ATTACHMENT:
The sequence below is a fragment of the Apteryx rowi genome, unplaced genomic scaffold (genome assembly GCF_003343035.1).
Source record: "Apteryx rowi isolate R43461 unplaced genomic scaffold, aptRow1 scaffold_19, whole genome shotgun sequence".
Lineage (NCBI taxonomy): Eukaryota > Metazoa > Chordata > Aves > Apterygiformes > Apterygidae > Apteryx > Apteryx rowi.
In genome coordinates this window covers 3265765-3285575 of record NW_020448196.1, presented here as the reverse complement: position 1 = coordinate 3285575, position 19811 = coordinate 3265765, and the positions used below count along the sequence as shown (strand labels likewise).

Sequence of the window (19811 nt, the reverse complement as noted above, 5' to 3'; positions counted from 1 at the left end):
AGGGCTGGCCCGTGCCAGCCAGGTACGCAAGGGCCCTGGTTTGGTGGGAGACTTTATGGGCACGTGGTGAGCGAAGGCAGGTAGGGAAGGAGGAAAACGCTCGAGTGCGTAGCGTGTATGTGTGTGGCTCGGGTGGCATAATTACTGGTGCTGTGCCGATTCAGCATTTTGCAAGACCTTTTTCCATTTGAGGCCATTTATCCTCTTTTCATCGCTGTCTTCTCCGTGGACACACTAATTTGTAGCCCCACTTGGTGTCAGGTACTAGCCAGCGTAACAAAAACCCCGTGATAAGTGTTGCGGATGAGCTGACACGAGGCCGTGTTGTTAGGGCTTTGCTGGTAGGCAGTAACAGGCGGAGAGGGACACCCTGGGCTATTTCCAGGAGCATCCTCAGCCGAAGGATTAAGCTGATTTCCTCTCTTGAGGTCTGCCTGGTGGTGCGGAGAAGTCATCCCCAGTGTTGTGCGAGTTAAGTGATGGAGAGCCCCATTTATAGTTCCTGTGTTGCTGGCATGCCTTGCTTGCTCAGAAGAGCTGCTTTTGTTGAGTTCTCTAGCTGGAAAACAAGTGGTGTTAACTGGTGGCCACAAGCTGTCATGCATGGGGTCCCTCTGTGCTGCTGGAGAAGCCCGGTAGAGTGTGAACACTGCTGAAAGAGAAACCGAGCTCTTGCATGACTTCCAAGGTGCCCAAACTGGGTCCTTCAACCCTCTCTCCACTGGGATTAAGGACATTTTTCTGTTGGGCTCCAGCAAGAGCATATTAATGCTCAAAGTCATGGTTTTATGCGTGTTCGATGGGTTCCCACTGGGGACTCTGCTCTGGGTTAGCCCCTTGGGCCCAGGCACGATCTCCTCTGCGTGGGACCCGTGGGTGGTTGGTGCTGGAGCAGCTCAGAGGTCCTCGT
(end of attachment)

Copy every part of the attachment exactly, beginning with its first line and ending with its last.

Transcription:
The sequence below is a fragment of the Apteryx rowi genome, unplaced genomic scaffold (genome assembly GCF_003343035.1).
Source record: "Apteryx rowi isolate R43461 unplaced genomic scaffold, aptRow1 scaffold_19, whole genome shotgun sequence".
Lineage (NCBI taxonomy): Eukaryota > Metazoa > Chordata > Aves > Apterygiformes > Apterygidae > Apteryx > Apteryx rowi.
In genome coordinates this window covers 3265765-3285575 of record NW_020448196.1, presented here as the reverse complement: position 1 = coordinate 3285575, position 19811 = coordinate 3265765, and the positions used below count along the sequence as shown (strand labels likewise).

Sequence of the window (19811 nt, the reverse complement as noted above, 5' to 3'; positions counted from 1 at the left end):
AGGGCTGGCCCGTGCCAGCCAGGTACGCAAGGGCCCTGGTTTGGTGGGAGACTTTATGGGCACGTGGTGAGCGAAGGCAGGTAGGGAAGGAGGAAAACGCTCGAGTGCGTAGCGTGTATGTGTGTGGCTCGGGTGGCATAATTACTGGTGCTGTGCCGATTCAGCATTTTGCAAGACCTTTTTCCATTTGAGGCCATTTATCCTCTTTTCATCGCTGTCTTCTCCGTGGACACACTAATTTGTAGCCCCACTTGGTGTCAGGTACTAGCCAGCGTAACAAAAACCCCGTGATAAGTGTTGCGGATGAGCTGACACGAGGCCGTGTTGTTAGGGCTTTGCTGGTAGGCAGTAACAGGCGGAGAGGGACACCCTGGGCTATTTCCAGGAGCATCCTCAGCCGAAGGATTAAGCTGATTTCCTCTCTTGAGGTCTGCCTGGTGGTGCGGAGAAGTCATCCCCAGTGTTGTGCGAGTTAAGTGATGGAGAGCCCCATTTATAGTTCCTGTGTTGCTGGCATGCCTTGCTTGCTCAGAAGAGCTGCTTTTGTTGAGTTCTCTAGCTGGAAAACAAGTGGTGTTAACTGGTGGCCACAAGCTGTCATGCATGGGGTCCCTCTGTGCTGCTGGAGAAGCCCGGTAGAGTGTGAACACTGCTGAAAGAGAAACCGAGCTCTTGCATGACTTCCAAGGTGCCCAAACTGGGTCCTTCAACCCTCTCTCCACTGGGATTAAGGACATTTTTCTGTTGGGCTCCAGCAAGAGCATATTAATGCTCAAAGTCATGGTTTTATGCGTGTTCGATGGGTTCCCACTGGGGACTCTGCTCTGGGTTAGCCCCTTGGGCCCAGGCACGATCTCCTCTGCGTGGGACCCGTGGGTGGTTGGTGCTGGAGCAGCTCAGAGGTCCTCGT